khaled mashaal 298.88.
(photo credit: AP [File])
Hamas managed this week to bring into the Gaza Strip millions of dollars in cash that will be used to pay salaries to thousands of Palestinian policemen, senior Palestinian Authority officials revealed on Wednesday.
The officials told The Jerusalem Post that Interior Minister Said Siam of Hamas, who returned to the Gaza Strip via the Rafah border crossing on Tuesday, brought with him "suitcases stashed with lots of cash."
One official estimated that the suitcases contained at least three to five million dollars, while another put the figure at about $10m.
Siam, who is formally in charge of the PA security forces, visited Egypt, Iran and Syria, where he managed to raise millions of dollars in donations, the officials added, citing "well-informed Arab intelligence sources."
This is not the first time that Hamas leaders have brought millions of dollars in cash through the Rafah border crossing, bypassing international sanctions imposed on the Hamas government. In recent months, two other senior Hamas representatives, spokesman Sami Abu Zuhri and Foreign Minister Mahmoud Zahar, also returned from a tour of Arab and Islamic countries with suitcases containing large amounts of money.
Upon his return to the Gaza Strip, Siam announced that his ministry had decided to give a grant of $50 to each policeman on the occasion of the Muslim feast of Id al-Fitr.
Khaled Abu Hilal, spokesman for the PA Interior Ministry, said the grants would be paid next week to more than 20,000 members of the police force.
Hamas is believed to have collected at least $50 million in donations from various Arab and Islamic countries over the past eight months. However, the Islamic movement is facing difficulties in transferring the money into the Gaza Strip because Arab banks are under pressure from the US not to deal with the Hamas government.
In another development, representatives of Hamas and Fatah are expected to hold talks in Cairo next week in yet another attempt to reach an agreement on the formation of a Palestinian unity government, Ahmed Youssef, political advisor to PA Prime Minister Ismail Haniyeh announced on Wednesday.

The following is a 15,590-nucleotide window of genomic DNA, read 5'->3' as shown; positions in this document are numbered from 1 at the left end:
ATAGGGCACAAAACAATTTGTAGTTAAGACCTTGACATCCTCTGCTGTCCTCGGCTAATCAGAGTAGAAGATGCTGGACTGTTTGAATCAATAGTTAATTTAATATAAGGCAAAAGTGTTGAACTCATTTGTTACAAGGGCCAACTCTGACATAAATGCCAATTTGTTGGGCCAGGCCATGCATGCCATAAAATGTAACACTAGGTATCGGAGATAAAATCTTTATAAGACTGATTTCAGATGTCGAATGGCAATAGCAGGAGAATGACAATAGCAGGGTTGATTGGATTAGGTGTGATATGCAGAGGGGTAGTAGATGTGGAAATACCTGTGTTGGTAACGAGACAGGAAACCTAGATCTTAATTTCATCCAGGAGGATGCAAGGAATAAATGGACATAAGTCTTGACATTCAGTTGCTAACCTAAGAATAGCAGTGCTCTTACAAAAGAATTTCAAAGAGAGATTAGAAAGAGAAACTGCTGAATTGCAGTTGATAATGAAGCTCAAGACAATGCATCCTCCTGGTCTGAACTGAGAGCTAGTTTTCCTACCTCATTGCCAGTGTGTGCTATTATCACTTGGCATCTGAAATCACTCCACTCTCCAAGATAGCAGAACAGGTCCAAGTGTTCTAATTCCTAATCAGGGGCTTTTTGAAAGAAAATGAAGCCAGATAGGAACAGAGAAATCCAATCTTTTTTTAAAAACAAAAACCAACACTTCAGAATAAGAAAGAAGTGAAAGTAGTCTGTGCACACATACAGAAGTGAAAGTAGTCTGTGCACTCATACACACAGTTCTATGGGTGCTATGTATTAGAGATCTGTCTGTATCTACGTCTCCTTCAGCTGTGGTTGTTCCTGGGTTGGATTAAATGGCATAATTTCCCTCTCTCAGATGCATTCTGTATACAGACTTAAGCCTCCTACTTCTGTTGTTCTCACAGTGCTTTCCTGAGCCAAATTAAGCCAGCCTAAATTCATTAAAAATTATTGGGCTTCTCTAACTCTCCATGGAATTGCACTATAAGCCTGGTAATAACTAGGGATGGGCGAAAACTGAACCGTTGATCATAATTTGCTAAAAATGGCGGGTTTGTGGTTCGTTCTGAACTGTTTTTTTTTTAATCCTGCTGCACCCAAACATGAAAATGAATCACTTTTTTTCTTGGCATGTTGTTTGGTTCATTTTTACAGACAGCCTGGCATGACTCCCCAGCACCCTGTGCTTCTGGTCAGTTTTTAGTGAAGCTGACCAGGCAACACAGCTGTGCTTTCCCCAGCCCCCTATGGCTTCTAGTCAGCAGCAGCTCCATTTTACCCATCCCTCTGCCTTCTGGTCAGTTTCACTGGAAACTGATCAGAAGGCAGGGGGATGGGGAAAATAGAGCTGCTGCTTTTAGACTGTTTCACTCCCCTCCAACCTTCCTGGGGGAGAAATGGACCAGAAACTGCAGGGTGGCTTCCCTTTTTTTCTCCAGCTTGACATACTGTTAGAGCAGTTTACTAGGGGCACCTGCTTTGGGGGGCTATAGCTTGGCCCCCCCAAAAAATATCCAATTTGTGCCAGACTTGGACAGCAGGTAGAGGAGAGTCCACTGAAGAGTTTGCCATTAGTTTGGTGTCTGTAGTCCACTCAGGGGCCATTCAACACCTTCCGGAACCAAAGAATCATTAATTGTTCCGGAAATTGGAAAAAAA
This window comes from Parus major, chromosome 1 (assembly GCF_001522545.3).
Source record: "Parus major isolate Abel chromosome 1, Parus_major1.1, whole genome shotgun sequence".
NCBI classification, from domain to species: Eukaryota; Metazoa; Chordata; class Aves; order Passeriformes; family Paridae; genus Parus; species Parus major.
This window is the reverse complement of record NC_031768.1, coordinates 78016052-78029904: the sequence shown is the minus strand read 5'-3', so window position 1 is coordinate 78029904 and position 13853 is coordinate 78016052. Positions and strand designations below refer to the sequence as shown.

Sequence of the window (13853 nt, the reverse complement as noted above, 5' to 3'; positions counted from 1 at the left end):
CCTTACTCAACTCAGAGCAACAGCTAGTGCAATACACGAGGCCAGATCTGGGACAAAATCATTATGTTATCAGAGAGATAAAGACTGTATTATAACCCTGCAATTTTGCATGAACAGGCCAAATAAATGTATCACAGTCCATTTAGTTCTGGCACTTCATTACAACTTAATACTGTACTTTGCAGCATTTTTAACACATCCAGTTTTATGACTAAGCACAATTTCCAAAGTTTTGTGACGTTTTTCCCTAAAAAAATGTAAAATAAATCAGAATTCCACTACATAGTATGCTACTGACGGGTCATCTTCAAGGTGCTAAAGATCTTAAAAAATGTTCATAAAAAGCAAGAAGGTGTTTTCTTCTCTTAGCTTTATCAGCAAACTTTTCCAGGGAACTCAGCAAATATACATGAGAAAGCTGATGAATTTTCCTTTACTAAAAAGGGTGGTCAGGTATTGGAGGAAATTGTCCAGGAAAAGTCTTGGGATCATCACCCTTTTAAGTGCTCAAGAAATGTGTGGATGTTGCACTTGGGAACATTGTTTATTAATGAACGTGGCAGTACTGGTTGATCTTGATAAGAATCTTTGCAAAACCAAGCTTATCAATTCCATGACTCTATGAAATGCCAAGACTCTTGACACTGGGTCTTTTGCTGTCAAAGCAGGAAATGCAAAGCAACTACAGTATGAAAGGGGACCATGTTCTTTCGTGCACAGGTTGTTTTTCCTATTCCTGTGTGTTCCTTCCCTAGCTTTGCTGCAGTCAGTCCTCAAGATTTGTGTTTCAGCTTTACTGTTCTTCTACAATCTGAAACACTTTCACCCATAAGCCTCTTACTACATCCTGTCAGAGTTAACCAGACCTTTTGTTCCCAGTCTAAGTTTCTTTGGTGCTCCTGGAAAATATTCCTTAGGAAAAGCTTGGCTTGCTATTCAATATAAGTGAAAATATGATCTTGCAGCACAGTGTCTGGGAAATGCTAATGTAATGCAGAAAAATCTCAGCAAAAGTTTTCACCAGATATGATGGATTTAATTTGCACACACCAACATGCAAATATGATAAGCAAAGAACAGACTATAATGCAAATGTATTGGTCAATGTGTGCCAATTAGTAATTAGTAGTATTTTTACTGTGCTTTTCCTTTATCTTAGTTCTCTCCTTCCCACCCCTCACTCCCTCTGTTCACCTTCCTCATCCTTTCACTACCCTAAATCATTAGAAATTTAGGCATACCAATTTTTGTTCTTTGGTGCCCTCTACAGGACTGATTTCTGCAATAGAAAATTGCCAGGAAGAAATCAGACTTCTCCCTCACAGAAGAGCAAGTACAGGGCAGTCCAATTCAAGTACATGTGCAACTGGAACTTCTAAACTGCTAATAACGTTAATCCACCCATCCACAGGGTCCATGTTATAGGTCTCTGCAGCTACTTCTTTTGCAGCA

He said the talks would be held under the auspices of Egypt and Syria, which has tremendous influence over Damascus-based Hamas leader Khaled Mashaal.
"The two sides will hold talks aimed at reaching a quick agreement on a national unity government," he told the Bethlehem-based Maan news agency.
Youssef expressed optimism regarding the talks, pointing out that Haniyeh and PA Chairman Mahmoud Abbas recently talked over the phone.
"Relations between the two men have improved," he said. "This has become a personal dispute between the two and it has nothing to do with the proposed unity government." Reiterating Hamas's opposition to the formation of a government of technocrats and independents, Youssef said Hamas would not accept any government that is not led by Haniyeh.
He also revealed that Egypt had withdrawn its support for the technocratic government idea.
He confirmed that Mashaal was expected to visit Cairo for talks with senior Egyptian officials on ways of resolving the Hamas-Fatah crisis and ending the case of abducted IDF soldier Gilad Shalit.
The Egyptians, he said, have presented Hamas with new proposals for a prisoner exchange with Israel. "The case is on its way to being resolved, especially after Egypt came up with amended proposals that include the names of Palestinian prisoners who will be included in a prisoner exchange," he added. Mashaal reportedly told a European diplomat recently, "Gilad Shalit is eating well."
Meanwhile, prominent Palestinian businessman Munib al-Masri of Nablus denied reports that he had been asked to head a new government of technocrats and independent figures as a way of ending the crisis. The London-based Al-Quds Al-Arabi daily claimed that Masri had been offered the job and that he was inclined to accept it.
"I will not head any future government and I will reject such an offer when it is made," he told reporters, adding that he prefers to see younger people serving in any new government.